Why digital is riding with the mainline train driver
Picture yourself as the driver in the cabin of a mainline train.
You need to start and stop the train, keep to your timetable, move it at the right speed, make sure that no signals are overlooked, take into account any unusual speed restrictions, and constantly watch the hour and know your location. Additionnaly, you need to continuously observe and report abnormal events and situtations in the train and outside on the tracks.
At the same time, you are responsible for the safety of hundreds of passengers and staff as well as the security of freight aboard. You need to assure punctuality for the operational efficieny of other trains on the same line and to permit your passengers to be on time at their destination, for transfers, for example.
Finally, you want to limit energy and materials use, both for the environment and for efficient resource use for the rail operator.
All in all, these duties represent a huge responsibility, especially when you know that you are in the driver’s seat of a massive chain of metal, a locomotive and cars weighing hundreds of tons, moving at speeds up to 300 kilometres an hour, and whose safe braking distance can require more than 3.5 kilometres.
“It’s a stressful job that digital technologies are transforming,” says Kai Taylor, Thales Marketing & Communications Director, Main Line Rail Signalling, “You need to make many decisions simultaneously and you must calculate some of them from a variety of data from different sources. So, there is a real need to turn the data stream quickly into information that is immediately applicable to the journey at hand.”
"There is a real need to turn the data stream quickly into information that is immediately applicable to the journey at hand.” Kai Taylor, Thales Marketing & Communications Director, Main Line Rail Signalling.
That’s where Driver Advisory Systems (DAS) come in, Kai Taylor says, “With DAS connectivity, information sources leverage AI algorithms, so the system prompts the optimal speed for on-time arrival for the programmed journey. DAS provides a smooth ride, minimising energy consumption, and avoiding unnecessary braking and engine use that cause wear and tear on the equipment. The train driver becomes an even greater expert with less stress, more comfort and so with greater efficiency”.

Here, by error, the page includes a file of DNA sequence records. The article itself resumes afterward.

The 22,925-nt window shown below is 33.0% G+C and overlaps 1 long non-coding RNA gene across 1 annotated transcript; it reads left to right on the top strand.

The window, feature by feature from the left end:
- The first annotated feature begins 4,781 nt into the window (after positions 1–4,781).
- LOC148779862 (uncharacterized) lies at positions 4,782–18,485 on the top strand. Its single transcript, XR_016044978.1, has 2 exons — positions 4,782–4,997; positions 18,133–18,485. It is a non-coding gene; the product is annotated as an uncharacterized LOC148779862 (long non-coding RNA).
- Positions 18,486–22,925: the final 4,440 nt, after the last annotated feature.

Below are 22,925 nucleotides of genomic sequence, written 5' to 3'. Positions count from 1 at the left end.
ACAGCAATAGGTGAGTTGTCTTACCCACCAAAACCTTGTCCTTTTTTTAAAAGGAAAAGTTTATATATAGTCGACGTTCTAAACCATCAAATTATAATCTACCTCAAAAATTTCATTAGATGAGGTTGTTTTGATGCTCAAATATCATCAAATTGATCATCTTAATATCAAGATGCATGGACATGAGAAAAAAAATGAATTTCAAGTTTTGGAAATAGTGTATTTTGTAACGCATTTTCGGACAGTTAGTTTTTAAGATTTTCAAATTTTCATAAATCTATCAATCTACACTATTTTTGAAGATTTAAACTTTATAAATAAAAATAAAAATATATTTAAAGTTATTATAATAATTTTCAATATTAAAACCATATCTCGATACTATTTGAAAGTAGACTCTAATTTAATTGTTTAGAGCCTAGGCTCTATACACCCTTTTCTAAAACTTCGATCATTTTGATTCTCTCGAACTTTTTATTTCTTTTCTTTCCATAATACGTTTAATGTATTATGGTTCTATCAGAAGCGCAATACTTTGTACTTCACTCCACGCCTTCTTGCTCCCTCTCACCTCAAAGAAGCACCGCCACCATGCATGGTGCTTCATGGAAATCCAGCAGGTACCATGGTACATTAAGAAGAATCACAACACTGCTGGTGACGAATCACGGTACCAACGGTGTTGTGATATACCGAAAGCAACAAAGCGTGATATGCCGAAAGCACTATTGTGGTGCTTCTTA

In the train cabin, the ergonomic DAS screen enables the driver to monitor the timetabled journey to determine the necessary speed for on-time arrival, with possible adjustments as required either to save energy at a lower speed if the train is running early or increasing speed if limits permit should the train risk arriving late. On-time arrival is not only important for travellers and freight; it avoids timetable conflicts with other trains.
An on-board device is loaded with timetable data and compared to the actual train position through GPS signals that are processed very frequently, giving very high positional accuracy.
“DAS is a basic building block for the automated future of mainline trains”, Kai Taylor explains, “It can be connected to Thales’ ARAMIS rail traffic management system that automatically sets routes, supervises the infrastructure, and visualises the status of the railway network in real time. It calculates forecasts based on actual data and optimises resources as it assures a free and efficient flow of railway traffic.”
"(With Driver Advisory Systems (DAS)) The train driver becomes an even greater expert with less stress, more comfort and so with greater efficiency” says Kai Taylor, Thales Marketing & Communications Director, Main Line Rail Signalling.
Thales’ position in the C-DAS (Connected Driver Advisory System) future recently got a big boost when Thales acquired last year Cubris, the market-leader in DAS with over a decade of experience.
Cubris’ GreenSpeed™ C-DAS allows real-time and fully-secured exchange of information between the rail system and the train driver to optimise the driving and reduce CO2 emissions. It has been in operation since 2012 over the entire fleet of the Danish Railways, improving punctuality and reducing traction energy consumption and adopted since then in a number of additional markets.
“The arrival of Cubris at Thales is especially exciting”, Kai Taylor says, “It offers a key technology for the future autonomous trains and is another building block in Thales’ complete offer for the digital transformation of the railways”.
“It offers a key technology for the future autonomous trains and is another building block in Thales’ complete offer for the digital transformation of the railways” Kai Taylor, Thales Marketing & Communications Director, Main Line Rail Signalling.